Now, when used Backend instance, configure the app to use basic or manual scaling. For more information on scaling types and other information, please visit the official GAE documentation. (Link)

With the configuration of Backend instance and a Manual or Basic scaling, there are no restrictions for tasks to execute in 10 minutes deadline, instead, a task can run in the background until it completes its execution. However, using basic scaling would be preferred to control costs if there is no need to complex initializations and relying on state of instance’s memory over time.

Final Words:

While using different features of the Google App Engine, it must be noted that the behavior of the application is different on the development server and production server. Thus, before making a release, the application should be well tested for every feature on the Production Server.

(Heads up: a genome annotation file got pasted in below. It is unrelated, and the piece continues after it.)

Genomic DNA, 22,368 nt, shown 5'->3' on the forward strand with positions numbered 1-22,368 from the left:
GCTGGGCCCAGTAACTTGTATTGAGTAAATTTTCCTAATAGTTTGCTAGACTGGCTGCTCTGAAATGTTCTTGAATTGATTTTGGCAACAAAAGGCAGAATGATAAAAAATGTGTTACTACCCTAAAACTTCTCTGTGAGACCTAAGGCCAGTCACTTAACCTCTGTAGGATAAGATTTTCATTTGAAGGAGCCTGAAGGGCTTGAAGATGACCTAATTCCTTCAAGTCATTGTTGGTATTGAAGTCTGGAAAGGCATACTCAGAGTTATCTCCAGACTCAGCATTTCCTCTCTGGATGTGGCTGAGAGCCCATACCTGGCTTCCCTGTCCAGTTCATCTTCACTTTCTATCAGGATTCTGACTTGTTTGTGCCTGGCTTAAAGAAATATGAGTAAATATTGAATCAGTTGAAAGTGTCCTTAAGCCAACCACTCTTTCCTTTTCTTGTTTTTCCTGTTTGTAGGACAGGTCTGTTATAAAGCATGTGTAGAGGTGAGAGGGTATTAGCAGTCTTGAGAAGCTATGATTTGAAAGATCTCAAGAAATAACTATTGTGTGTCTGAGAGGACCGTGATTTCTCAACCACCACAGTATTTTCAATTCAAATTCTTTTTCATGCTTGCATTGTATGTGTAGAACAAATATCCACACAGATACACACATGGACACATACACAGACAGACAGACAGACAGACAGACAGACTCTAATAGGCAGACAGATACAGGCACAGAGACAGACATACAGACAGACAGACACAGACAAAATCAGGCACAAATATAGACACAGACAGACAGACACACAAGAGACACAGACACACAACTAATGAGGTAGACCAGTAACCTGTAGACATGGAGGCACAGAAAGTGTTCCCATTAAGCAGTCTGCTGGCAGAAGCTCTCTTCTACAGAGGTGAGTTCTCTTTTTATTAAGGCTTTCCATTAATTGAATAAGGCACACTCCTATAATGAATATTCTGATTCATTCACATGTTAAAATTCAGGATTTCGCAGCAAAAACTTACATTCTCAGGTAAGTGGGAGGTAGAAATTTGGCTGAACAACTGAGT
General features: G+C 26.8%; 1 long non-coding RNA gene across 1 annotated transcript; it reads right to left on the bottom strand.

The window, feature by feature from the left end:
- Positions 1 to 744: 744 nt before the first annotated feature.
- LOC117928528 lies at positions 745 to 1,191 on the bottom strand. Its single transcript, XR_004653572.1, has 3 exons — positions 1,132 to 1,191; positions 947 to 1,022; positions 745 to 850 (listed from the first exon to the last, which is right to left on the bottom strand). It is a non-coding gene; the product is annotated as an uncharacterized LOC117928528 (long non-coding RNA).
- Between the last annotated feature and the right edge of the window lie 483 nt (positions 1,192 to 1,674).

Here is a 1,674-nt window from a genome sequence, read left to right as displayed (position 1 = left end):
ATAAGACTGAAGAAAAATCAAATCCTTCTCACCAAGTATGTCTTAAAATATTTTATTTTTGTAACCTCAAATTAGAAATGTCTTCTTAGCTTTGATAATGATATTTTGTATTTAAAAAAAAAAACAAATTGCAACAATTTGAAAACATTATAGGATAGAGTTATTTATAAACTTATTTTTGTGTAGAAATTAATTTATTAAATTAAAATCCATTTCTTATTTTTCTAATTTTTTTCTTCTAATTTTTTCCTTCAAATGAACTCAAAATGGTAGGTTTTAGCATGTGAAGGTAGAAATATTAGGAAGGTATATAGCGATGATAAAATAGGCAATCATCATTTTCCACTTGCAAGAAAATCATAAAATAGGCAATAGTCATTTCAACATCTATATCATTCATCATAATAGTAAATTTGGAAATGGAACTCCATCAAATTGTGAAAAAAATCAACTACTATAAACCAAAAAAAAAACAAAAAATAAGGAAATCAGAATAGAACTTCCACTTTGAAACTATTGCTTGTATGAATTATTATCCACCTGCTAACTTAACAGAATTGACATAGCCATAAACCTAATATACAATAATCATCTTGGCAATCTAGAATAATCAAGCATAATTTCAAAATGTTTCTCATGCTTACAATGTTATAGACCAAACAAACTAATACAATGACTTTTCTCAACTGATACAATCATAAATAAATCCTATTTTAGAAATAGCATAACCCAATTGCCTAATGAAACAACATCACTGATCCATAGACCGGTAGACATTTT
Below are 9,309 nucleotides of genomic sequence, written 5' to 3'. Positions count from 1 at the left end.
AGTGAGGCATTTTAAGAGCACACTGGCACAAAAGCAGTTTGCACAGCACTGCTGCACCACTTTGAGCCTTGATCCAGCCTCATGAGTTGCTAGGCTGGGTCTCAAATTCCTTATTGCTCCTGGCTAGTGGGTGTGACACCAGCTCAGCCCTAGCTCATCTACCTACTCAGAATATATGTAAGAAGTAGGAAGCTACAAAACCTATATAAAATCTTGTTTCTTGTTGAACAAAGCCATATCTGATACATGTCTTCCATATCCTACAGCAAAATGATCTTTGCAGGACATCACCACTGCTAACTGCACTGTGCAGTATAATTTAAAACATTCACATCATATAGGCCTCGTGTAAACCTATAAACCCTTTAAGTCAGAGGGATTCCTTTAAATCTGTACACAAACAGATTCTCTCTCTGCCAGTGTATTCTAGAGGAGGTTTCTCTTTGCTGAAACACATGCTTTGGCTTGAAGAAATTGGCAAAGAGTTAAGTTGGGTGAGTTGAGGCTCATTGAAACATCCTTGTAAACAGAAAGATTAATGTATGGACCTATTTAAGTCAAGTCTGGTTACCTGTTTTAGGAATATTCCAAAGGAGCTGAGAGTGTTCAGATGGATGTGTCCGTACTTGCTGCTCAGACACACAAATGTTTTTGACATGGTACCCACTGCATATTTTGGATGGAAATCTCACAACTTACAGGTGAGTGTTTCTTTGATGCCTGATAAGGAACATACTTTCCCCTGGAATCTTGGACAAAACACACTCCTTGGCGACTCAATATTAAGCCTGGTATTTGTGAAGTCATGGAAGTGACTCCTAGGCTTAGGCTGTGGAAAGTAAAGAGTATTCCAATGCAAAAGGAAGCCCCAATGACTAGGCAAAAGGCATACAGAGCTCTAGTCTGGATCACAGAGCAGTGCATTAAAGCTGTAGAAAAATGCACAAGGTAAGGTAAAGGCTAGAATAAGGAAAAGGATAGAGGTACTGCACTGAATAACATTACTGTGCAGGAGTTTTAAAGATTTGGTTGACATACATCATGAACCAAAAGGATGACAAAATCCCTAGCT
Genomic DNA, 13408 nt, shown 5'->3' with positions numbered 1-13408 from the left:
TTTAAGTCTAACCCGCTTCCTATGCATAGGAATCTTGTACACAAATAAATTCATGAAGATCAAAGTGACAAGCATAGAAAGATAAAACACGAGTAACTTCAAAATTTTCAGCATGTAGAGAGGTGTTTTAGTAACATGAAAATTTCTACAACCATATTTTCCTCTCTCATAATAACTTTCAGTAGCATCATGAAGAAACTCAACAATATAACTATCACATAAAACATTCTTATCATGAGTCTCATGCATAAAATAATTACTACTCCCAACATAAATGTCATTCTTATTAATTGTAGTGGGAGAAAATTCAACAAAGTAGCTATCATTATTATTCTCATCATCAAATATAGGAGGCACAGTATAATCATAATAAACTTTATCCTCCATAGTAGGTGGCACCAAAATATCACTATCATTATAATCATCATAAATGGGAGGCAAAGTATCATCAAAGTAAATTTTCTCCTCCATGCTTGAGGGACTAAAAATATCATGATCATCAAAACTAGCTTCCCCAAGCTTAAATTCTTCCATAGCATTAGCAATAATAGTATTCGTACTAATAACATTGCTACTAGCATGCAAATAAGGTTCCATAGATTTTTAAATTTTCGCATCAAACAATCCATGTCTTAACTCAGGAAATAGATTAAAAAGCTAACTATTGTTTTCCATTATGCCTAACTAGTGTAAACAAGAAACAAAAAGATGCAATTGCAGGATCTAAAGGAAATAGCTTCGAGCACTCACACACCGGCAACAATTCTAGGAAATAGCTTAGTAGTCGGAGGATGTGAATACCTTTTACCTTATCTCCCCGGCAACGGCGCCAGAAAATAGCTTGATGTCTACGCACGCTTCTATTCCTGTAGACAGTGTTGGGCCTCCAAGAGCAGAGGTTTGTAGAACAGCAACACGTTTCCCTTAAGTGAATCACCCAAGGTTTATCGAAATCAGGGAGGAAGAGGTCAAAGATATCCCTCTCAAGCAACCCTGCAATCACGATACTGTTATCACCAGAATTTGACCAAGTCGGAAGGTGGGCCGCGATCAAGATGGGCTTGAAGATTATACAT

Data Lake – Why should we use one?

From the last few years, we have observed a massive growth in the data than we have ever seen. Many organizations find an opportunity from this big data and develop different strategies to monetize it. But the major challenge is “Where to store all the data?”

We have data warehouses that store the data as per the prescribed standards of the organization. That means, when the data is coming, it may be stopped, different cleaning and smoothing operations might be performed and then are stored in the data warehouse. This indeed gives the concern about what to do about the data that won’t be requiring frequently and still different resources on processing that data are utilized.